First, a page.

Tucked away in the village of Le Sentier, Switzerland, lies one of time’s best providers: Jaeger-LeCoultre. The manufacture – with more than 200 watchmakers and various artisans — has a rich history of watchmaking and innovative, cutting-edge pioneering that sets it apart from most others and flags it as a benchmark leader. Let’s face it; the brand is just about 17 years shy of its 200th birthday.
Recently, I had the opportunity to visit Jaeger-LeCoultre and its rare handcrafts department. This is the heart of the artistic repertoire of the brand – the place where the masterful hand enameling, engraving and gem setting takes place. Here we share with you a little insight into how these incredible timepieces are hand crafted and brought to life.
Because it is the 85th anniversary of the brand’s splendid and iconic Reverso watch – first made in 1931 for Polo players who needed a rugged timepiece – there was great emphasis on that collection during the visit. That first Reverso watch featured a dial that could swing out, reverse and push back into place – revealing on one side the watch dial and on the other side a metal plate or cover that could be engraved. The line has come a long way since then, with dual faces gracing the reversible dial, complications being added and an entire line up of shapes and sizes.
The key to the Reverso is that the first thing you see is that it is a Reverso. Everything else – the dial, the technology, and the colors – is secondary. This is what makes the watch a classic, a legend. As such it makes it an incredible candidate for a host of métiers d’ Arts. To begin with, the first thing anyone who knows Jaeger-LeCoultre sees is that it is a Reverso watch, then they look beyond the fact to witness the hand painted majesty, the shimmering snow-set diamonds or the artful engravings. Additionally, one of the factors that make this watch so ripe for decoration is its Art Deco spirit. The rectangular timepiece offers depth, dimension, a playful blend of architecture and freedom that defined the era and makes the watch into the perfect playground.
All of this amazing hand work is done in the brand’s new Rare Crafts workshops, where approximately 30 master craftsmen (and women) works side by side transforming the Reverso (and other artistic timepieces) into works of art worthy of a museum’s wall.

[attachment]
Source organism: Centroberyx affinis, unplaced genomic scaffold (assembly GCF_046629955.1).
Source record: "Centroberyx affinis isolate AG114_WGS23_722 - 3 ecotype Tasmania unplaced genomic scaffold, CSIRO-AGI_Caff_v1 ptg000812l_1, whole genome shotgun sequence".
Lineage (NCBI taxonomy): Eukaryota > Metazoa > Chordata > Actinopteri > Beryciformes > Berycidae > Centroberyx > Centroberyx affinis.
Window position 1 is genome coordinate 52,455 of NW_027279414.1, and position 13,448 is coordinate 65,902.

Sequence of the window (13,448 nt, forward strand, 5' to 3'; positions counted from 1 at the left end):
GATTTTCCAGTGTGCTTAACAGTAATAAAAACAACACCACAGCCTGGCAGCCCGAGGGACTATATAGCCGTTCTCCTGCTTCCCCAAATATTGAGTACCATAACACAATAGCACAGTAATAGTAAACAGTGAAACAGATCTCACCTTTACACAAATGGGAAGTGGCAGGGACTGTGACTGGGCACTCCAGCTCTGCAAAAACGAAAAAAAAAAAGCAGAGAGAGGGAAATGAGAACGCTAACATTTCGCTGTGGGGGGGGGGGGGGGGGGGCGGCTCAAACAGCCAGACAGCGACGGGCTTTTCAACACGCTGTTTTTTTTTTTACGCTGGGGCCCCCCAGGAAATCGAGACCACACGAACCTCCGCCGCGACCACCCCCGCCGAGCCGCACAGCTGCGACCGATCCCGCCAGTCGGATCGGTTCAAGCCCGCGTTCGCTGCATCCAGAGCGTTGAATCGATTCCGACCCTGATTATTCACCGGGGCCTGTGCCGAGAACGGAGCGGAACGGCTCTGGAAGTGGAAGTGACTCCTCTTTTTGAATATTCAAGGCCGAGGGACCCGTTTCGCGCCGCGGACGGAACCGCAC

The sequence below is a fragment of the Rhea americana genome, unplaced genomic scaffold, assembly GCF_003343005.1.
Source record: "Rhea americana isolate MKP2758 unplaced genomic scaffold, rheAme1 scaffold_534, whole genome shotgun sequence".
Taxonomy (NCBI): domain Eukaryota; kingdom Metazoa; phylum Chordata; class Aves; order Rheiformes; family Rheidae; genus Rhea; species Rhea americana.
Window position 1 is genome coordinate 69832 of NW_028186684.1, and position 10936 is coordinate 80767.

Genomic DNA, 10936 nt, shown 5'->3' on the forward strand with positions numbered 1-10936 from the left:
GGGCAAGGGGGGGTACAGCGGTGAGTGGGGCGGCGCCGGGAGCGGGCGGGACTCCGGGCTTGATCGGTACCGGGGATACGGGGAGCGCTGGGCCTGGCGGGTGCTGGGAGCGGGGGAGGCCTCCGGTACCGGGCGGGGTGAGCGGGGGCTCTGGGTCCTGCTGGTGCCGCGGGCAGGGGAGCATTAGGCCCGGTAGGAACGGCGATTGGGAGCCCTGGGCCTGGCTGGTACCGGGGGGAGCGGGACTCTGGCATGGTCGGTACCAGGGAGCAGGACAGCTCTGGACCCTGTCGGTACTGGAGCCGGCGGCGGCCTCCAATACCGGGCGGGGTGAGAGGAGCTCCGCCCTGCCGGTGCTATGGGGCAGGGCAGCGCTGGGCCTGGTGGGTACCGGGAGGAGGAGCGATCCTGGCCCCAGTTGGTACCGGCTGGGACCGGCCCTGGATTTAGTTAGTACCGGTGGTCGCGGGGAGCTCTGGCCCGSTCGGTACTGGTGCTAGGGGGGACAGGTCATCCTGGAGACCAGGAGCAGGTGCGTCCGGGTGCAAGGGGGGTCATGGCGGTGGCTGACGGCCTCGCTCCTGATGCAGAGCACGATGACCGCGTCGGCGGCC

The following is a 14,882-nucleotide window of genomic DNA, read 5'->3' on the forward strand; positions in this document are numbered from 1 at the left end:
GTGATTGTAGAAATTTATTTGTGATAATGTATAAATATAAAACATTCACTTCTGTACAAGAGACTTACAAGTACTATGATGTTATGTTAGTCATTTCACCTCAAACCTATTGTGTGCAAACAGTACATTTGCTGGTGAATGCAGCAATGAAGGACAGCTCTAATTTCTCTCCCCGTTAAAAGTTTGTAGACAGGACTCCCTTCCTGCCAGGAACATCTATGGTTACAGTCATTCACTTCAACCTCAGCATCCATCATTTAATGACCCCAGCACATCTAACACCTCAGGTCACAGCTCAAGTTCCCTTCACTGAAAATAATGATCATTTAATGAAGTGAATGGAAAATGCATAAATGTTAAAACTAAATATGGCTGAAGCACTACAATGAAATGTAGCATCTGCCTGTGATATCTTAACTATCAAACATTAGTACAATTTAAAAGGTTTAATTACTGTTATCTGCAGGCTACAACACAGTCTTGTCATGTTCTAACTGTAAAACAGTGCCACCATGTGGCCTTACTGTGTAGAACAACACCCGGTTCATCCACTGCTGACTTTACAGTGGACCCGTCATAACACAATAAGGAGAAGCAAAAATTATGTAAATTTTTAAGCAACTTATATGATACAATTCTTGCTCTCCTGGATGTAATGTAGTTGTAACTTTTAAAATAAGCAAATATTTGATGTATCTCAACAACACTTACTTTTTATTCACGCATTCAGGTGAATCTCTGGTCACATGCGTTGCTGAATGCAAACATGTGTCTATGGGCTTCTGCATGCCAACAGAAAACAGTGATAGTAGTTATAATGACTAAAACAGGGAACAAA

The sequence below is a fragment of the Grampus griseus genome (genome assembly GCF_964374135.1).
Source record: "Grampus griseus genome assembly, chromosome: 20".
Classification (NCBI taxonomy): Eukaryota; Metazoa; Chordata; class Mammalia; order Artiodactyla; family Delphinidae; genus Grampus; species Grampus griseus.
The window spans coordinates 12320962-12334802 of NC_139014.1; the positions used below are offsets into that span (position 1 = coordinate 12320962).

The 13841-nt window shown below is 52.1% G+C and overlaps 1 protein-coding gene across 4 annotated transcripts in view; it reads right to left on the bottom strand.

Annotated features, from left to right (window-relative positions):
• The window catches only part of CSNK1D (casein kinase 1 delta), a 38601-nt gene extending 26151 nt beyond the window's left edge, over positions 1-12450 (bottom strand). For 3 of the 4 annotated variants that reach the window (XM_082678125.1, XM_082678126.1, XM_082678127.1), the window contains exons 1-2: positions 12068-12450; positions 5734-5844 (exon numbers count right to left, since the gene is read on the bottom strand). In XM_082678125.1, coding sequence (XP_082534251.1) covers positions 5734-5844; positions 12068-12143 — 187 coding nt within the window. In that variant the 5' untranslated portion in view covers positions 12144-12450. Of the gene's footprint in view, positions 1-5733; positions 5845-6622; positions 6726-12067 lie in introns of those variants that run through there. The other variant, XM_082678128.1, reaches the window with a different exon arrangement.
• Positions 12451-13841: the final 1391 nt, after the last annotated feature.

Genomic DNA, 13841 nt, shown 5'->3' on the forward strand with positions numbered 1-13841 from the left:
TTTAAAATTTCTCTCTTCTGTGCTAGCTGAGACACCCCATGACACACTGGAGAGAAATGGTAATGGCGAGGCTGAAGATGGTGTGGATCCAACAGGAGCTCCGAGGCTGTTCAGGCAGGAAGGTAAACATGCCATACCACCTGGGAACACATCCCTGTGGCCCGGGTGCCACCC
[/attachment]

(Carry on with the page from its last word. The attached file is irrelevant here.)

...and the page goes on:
The new workspace was completed just about a year ago and brings together multiple arts that were heretofore separated in the brand’s various workspaces.
The huge room is entirely glass enclosed – enabling the visitor to see everything being made through the glass doors. Of course, we went inside the sanctum – but for those not as privileged – the view from the center of the room—where a round display table live-streams the different arts taking place by the artisans inside the vast room.
Currently there are four guilloche makers, with one specialist who works on the brand’s four antique guilloche machines. I was lucky enough to get to try my hand at this hand guilloche engine turning – wherein you must place the dial on its holder and then turn the handle of the guilloche engraving tool at a precise rhythm and with the same strength, in order to achieve the perfect depth and design. It is no easy feat.
There are currently seven grand feu enamellers working on timepieces under the guidance of the renowned watchmaker Miklos Merczel – who started the division just about 20 years ago. While we were there, one of the enamellers, Yoan Descollonges, was working on painting a sensual Botticelli design (Birth of Venus) onto a Reverso dial. According to Descollonges, it took him eight hours a day of painting for 17 days to complete the watch dial.
Similarly, the master gem setters who work tirelessly to produce the fully set Jaeger-LeCoultre Reverso watches also spend hundreds of hours of stone setting to complete the work. In fact, to set the Reverso snow set with more than 2,700 diamonds takes upwards of 600 hours to complete.
The Snow setting is an intriguing undertaking, wherein the diamonds are placed on different levels to resemble a snowy motif. To set the diamonds, the craftsman must first ready the gold with a carving to seat it into, and then – in this motif – sculpt gold balls at the edge of each diamond corner to hold it into place without disrupting the beauty of the stone. The process of working the gold to ready the case for setting requires about 100 hours of meticulous work.
Then, of course, there is the complications workshop where master watchmakers work side by side with designers and engineers to develop the most incredible calibers—ranging from the Gyrotourbillon, to the Spherotourbillon, astronomical sky charts, minute repeaters and more. But that’s fruit for another feature.
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